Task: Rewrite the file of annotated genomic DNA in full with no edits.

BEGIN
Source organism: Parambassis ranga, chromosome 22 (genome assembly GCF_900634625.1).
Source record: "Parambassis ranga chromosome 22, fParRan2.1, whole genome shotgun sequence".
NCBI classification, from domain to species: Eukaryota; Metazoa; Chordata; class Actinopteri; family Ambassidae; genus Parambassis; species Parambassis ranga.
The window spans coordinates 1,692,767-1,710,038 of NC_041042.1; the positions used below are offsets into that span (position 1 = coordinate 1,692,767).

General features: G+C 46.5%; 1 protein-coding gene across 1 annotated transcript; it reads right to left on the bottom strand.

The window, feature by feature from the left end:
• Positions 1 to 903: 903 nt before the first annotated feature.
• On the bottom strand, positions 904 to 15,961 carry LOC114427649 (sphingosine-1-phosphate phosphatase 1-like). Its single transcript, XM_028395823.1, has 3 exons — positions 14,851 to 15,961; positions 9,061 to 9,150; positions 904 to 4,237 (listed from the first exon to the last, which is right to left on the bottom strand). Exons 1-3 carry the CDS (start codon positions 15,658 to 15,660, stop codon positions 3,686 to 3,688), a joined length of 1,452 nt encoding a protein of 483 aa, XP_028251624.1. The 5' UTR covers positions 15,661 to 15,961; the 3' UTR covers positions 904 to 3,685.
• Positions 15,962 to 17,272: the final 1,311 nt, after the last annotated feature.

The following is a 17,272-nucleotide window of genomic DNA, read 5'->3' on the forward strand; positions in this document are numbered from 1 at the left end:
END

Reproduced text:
Source organism: Parambassis ranga, chromosome 22 (genome assembly GCF_900634625.1).
Source record: "Parambassis ranga chromosome 22, fParRan2.1, whole genome shotgun sequence".
NCBI classification, from domain to species: Eukaryota; Metazoa; Chordata; class Actinopteri; family Ambassidae; genus Parambassis; species Parambassis ranga.
The window spans coordinates 1,692,767-1,710,038 of NC_041042.1; the positions used below are offsets into that span (position 1 = coordinate 1,692,767).

General features: G+C 46.5%; 1 protein-coding gene across 1 annotated transcript; it reads right to left on the bottom strand.

The window, feature by feature from the left end:
• Positions 1 to 903: 903 nt before the first annotated feature.
• On the bottom strand, positions 904 to 15,961 carry LOC114427649 (sphingosine-1-phosphate phosphatase 1-like). Its single transcript, XM_028395823.1, has 3 exons — positions 14,851 to 15,961; positions 9,061 to 9,150; positions 904 to 4,237 (listed from the first exon to the last, which is right to left on the bottom strand). Exons 1-3 carry the CDS (start codon positions 15,658 to 15,660, stop codon positions 3,686 to 3,688), a joined length of 1,452 nt encoding a protein of 483 aa, XP_028251624.1. The 5' UTR covers positions 15,661 to 15,961; the 3' UTR covers positions 904 to 3,685.
• Positions 15,962 to 17,272: the final 1,311 nt, after the last annotated feature.

The following is a 17,272-nucleotide window of genomic DNA, read 5'->3' on the forward strand; positions in this document are numbered from 1 at the left end: